The number of visits during a year is at 1% significance level and has a positive effect. The number of family members is at 1% significance level and has a negative effect. The park facilities and quality have a positive effect at 5% significance level. The type of housing is at 10% significance level, which means those who own a house are willing to pay a higher entrance fee. The vehicle variable is at 10% significance level and has a positive effect. Job has a negative effect and shows that the retired and workers are willing to pay a lower entrance fee and it is at 10 % significance level. All these are in compliance with the theory.

The education variable is at 10 % significance level and has a negative effect which is due to the way of entering the variables into the software, because we attributed 1 to doctorate, 2 to Master's and so on. That is, as the education decreases, the WTP also decreases, and this is in agreement with economic theories.

9.1.         Calculating the WTP and the total annual outdoor recreational value of the park

There are three ways for calculating the amount of WTP: 1) the mean WTP, in which the numerical integration over the domain of zero to infinity is used in order to calculate E (WTP). 2.) The mean of total WTP, which they use the integration over the domain of -∞ to+∞ for calculating E (WTP). 3) The mean of approximate WTP, in which the numerical integration over the domain of zero and maximum offer (A)is used in order to calculate E (WTP). Among these approaches, the third one is the best because it retains the consistency and agreement of limitations with the theory, statistical efficiency, as well as integrability.


E (WTP) is the expected amount of WTP andα^*is the adjusted y-intercept that other effective factors have been added toα^*.

E(WTP)=∫_0^70001/(1+exp{-(6.459-0.0021A)} ) dA=3076.334

An amount of 3076.334 is obtained for each visit of the park.

Based on the interviews with officials concerning the number of visits to the park, the following statistics was received. The average number of visits on weekdays was 5500; on Thursdays, it was 9000 people; on Fridays, it was 12000 people and on national Nature Day (April 2nd), it was 250,000 people. Therefore, the number of total annual visits is 1,654,500 individuals and the total outdoor recreational value is calculated through the following equation:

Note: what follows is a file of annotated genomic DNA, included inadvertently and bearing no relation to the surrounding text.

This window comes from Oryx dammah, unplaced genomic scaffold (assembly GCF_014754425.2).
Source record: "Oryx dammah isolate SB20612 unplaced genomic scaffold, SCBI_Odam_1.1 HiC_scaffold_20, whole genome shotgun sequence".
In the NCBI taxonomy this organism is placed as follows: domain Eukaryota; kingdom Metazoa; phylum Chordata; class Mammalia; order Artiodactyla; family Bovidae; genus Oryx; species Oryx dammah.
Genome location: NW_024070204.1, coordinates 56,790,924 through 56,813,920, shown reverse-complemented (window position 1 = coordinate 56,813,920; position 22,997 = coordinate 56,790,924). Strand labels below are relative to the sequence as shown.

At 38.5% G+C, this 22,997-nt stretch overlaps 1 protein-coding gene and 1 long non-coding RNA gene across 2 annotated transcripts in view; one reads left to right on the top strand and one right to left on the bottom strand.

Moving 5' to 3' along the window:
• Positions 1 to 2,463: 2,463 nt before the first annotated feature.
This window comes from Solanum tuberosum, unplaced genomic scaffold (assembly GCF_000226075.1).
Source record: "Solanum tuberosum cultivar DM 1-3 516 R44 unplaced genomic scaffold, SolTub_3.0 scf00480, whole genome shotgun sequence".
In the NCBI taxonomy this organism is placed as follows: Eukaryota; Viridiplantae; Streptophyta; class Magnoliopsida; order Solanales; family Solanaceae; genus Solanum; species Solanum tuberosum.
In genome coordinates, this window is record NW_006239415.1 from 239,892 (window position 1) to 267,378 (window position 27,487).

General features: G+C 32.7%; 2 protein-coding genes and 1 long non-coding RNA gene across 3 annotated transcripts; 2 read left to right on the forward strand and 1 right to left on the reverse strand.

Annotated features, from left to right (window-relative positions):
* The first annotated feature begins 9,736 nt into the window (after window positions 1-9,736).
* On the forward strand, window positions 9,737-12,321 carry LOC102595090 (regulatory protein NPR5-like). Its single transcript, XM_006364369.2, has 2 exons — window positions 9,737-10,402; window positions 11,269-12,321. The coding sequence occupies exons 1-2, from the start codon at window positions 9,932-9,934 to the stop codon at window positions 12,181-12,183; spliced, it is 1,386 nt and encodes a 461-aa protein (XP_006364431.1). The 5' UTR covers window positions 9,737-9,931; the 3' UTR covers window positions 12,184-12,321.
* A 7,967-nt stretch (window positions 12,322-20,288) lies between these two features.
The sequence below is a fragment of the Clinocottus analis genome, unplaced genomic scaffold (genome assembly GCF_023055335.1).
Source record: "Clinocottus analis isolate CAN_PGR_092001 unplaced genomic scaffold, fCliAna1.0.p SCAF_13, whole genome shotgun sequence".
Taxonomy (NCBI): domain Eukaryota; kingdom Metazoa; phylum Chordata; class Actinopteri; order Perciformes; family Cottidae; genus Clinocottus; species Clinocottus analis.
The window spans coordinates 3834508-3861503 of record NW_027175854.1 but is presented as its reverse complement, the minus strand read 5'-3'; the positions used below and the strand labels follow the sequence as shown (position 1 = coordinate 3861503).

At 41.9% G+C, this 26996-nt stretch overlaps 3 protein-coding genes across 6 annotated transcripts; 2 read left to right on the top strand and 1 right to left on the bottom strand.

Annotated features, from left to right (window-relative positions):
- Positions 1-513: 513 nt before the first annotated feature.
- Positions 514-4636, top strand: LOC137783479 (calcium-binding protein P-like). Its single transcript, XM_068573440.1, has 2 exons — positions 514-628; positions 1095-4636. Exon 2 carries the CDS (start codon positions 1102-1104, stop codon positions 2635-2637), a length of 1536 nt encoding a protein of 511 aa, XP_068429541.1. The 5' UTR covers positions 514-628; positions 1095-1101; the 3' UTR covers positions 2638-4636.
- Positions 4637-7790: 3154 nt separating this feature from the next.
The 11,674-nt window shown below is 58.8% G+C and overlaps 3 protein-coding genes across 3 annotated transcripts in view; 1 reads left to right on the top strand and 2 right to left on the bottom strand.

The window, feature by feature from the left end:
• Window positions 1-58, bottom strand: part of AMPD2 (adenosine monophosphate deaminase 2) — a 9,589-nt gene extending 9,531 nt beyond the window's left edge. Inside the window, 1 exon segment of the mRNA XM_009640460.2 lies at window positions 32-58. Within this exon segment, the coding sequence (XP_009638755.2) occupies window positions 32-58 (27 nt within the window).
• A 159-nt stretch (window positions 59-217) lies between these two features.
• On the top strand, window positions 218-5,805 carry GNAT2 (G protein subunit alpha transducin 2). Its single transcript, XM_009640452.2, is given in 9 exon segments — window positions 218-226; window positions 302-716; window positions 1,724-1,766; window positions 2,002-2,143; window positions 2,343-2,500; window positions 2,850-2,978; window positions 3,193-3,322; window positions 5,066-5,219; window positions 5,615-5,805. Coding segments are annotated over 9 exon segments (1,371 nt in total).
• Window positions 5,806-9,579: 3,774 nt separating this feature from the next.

Total value of park= the mean WTP * the number of total annual visits

Total value of park= 3076.334 * 1654500= 5089794600

Thus the total outdoor recreational value of the park is 507,327,442.05.

10.   Conclusion

In this research, we studied the outdoor recreational value of Chitgar Park and determined whether people were willing to pay an entrance fee. We used the CV method and dichotomous-choice questionnaires because people can choose their criteria based on monetary measures. Given that Iran is a developing country, only 30 % of people are willing to pay an entrance fee. In this study, the mean WTP was 3076.334 Rials and its maximum amount was 7000 Rials. The total outdoor recreational value of the park was estimated at 5,089,794,600 Rials, which shows the value users allocate for the environment. The results reveal that the amount of entrance fee, income, number of visits during a year, number of family members and cost are the most influential factors on willingness to pay and they are at 1 % significance level and park facilities and quality are the variables which are at 5 % significance level. Using a personal vehicle, education, owning a house and job are the variables that are at 10 % significance level. Since park quality and facilities are variables influential on accepting an entrance fee, we can attract more people to parks by creating suitable places for families and improving the facilities including public restrooms and playgrounds. Considering the air-pollution in Tehran, attracting more people to parks can be an effective step to increase users' psychological comfort and peace.

11.   References